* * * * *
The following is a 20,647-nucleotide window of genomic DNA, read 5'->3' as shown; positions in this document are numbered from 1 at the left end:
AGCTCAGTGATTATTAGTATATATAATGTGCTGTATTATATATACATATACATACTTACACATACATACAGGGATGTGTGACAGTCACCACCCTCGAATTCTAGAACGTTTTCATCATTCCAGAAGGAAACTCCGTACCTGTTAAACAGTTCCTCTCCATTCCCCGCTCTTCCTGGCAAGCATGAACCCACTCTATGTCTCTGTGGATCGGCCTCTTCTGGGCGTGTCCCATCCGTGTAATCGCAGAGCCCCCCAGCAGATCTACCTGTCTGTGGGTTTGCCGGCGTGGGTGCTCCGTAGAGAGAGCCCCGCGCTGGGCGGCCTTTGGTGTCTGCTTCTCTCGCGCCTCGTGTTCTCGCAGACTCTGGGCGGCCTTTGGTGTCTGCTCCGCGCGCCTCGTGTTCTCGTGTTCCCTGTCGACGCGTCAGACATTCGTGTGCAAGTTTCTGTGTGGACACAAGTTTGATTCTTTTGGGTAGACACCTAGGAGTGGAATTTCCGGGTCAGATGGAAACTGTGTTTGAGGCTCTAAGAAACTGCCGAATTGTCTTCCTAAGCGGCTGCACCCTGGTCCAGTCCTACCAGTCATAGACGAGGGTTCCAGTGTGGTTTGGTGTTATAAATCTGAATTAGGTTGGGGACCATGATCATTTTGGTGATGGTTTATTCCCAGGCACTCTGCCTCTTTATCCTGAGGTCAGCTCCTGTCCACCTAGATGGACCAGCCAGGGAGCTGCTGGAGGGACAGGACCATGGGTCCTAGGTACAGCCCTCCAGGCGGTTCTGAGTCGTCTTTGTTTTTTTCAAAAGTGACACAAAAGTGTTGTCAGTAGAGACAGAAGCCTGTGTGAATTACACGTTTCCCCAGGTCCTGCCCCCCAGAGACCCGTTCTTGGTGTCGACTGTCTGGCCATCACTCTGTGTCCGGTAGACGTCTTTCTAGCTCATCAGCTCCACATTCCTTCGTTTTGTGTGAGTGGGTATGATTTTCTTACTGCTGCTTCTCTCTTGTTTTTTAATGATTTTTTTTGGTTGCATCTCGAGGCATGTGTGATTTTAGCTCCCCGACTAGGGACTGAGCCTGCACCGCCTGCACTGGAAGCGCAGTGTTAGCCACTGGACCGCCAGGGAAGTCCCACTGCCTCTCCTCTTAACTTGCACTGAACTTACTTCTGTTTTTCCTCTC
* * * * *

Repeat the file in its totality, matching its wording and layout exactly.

The following is a 20,647-nucleotide window of genomic DNA, read 5'->3' as shown; positions in this document are numbered from 1 at the left end:
AGCTCAGTGATTATTAGTATATATAATGTGCTGTATTATATATACATATACATACTTACACATACATACAGGGATGTGTGACAGTCACCACCCTCGAATTCTAGAACGTTTTCATCATTCCAGAAGGAAACTCCGTACCTGTTAAACAGTTCCTCTCCATTCCCCGCTCTTCCTGGCAAGCATGAACCCACTCTATGTCTCTGTGGATCGGCCTCTTCTGGGCGTGTCCCATCCGTGTAATCGCAGAGCCCCCCAGCAGATCTACCTGTCTGTGGGTTTGCCGGCGTGGGTGCTCCGTAGAGAGAGCCCCGCGCTGGGCGGCCTTTGGTGTCTGCTTCTCTCGCGCCTCGTGTTCTCGCAGACTCTGGGCGGCCTTTGGTGTCTGCTCCGCGCGCCTCGTGTTCTCGTGTTCCCTGTCGACGCGTCAGACATTCGTGTGCAAGTTTCTGTGTGGACACAAGTTTGATTCTTTTGGGTAGACACCTAGGAGTGGAATTTCCGGGTCAGATGGAAACTGTGTTTGAGGCTCTAAGAAACTGCCGAATTGTCTTCCTAAGCGGCTGCACCCTGGTCCAGTCCTACCAGTCATAGACGAGGGTTCCAGTGTGGTTTGGTGTTATAAATCTGAATTAGGTTGGGGACCATGATCATTTTGGTGATGGTTTATTCCCAGGCACTCTGCCTCTTTATCCTGAGGTCAGCTCCTGTCCACCTAGATGGACCAGCCAGGGAGCTGCTGGAGGGACAGGACCATGGGTCCTAGGTACAGCCCTCCAGGCGGTTCTGAGTCGTCTTTGTTTTTTTCAAAAGTGACACAAAAGTGTTGTCAGTAGAGACAGAAGCCTGTGTGAATTACACGTTTCCCCAGGTCCTGCCCCCCAGAGACCCGTTCTTGGTGTCGACTGTCTGGCCATCACTCTGTGTCCGGTAGACGTCTTTCTAGCTCATCAGCTCCACATTCCTTCGTTTTGTGTGAGTGGGTATGATTTTCTTACTGCTGCTTCTCTCTTGTTTTTTAATGATTTTTTTTGGTTGCATCTCGAGGCATGTGTGATTTTAGCTCCCCGACTAGGGACTGAGCCTGCACCGCCTGCACTGGAAGCGCAGTGTTAGCCACTGGACCGCCAGGGAAGTCCCACTGCCTCTCCTCTTAACTTGCACTGAACTTACTTCTGTTTTTCCTCTC